But the reality is, are we developing players the right way? Are we choosing the right players? And I don't know the answers to that, because I'm not in the league at that level, but those are all good questions I think we'll have to address going forward if we want to stay on top.
FFT: FIFA has been vocal in its support of the women's game, but it often seems like it is more a bunch of old men paying lip service to the girls, doesn’t it?
JF: I agree. I think the challenge and the hope with Gianni Infantino is that things will be different. Maybe it's too soon to tell, but I think FIFA has this responsibility as the guardians of the game. It doesn't say they're the guardians of the men's game; their own mission statement is ‘football for all,’ yet it's not football for all, because very easily they could wield a hammer that says [federations] won't get this funding unless you support your women's programs or unless you offer equal opportunities for your girls to play. Sadly, there's a lot of countries [where] there’s no one that on a daily basis, or even a yearly basis, thinks about the women's programs.
Yet when it comes to a vote, it's voted on by 40-something male presidents of the Asian Confederation, all men, and a woman gets voted in [Bangladesh's Mahfuza Akhter] who doesn't even know who the last [Women's] World Cup winner is.
How do you change mindsets and cultural attitudes toward it? Well, money talks. The threat of losing that funding, which FIFA could do, would be a sure way to start to change that conversation.
And to have more transparency about what's happening. You saw what happened in Spain. It took them years, decades to fire [women's national team coach Ignacio Quereda], and in the process of players complaining, they all got cut.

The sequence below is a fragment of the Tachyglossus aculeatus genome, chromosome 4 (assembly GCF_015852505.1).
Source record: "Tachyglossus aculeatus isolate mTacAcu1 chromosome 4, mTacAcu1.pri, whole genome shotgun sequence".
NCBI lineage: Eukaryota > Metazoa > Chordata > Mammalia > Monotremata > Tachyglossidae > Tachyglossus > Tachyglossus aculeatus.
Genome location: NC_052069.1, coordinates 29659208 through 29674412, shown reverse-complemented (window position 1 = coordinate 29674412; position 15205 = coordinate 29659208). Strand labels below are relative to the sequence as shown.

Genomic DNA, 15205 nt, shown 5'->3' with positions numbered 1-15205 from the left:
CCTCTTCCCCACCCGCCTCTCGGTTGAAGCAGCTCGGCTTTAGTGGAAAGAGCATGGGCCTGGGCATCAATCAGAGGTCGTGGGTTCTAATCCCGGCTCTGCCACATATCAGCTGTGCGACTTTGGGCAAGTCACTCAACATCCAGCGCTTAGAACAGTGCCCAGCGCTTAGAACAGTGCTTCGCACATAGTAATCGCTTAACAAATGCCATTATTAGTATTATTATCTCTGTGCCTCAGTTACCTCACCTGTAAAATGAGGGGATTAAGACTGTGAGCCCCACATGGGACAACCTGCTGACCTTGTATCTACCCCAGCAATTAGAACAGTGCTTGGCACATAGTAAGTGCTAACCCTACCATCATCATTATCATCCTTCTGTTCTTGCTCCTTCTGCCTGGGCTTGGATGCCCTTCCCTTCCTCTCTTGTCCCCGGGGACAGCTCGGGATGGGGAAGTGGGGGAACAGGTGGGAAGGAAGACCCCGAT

There's just so much that needs to be done at the youth level, and it has to come from a FIFA initiative for them to actually make those changes. I'm eager for the day when we start seeing more out of them. I haven't seen it yet, but maybe it's too soon in [Infantino's presidential] term, but I would hope that would be one of his legacies that he'll leave.
FFT: For the women's game to become fully integrated with the men's, might it be a generational thing? As generations grow up with women's soccer meaning something, that that spurs change?
JF: Yeah, and just like any successful company needs a diversified group or leaders, right? And thinkers and board members. You don't have that at FIFA.
It took us 109 years just to get a female on the board [in 2013]. And, still, you see what's happened. Now they've mandated the six seats [for women] from the six different confederations [for the FIFA Council], but it's still that the women's seats are being voted on by an all-men's group.
For example, Asia. [Australia's] Moya Dodd — you can point to Moya and say, ‘look at what she’s done.’ She's got a history inside FIFA of actually stimulating reform, and she passed the 10 principles for women's football and is super good. Yet when it comes to a vote, it's voted on by 40-something male presidents of the Asian Confederation, all men, and a woman gets voted in [Bangladesh's Mahfuza Akhter] who doesn't even know who the last [Women's] World Cup winner is.
That's a problem. And I'm not saying she’s not going to be good, but to be able to put in women who are actually going to fight for and enact change is [vital]. You need people around the table that see that as well, and you need a diversified group. There's a million studies that prove why that's important to any business or entity. FIFA's just not there.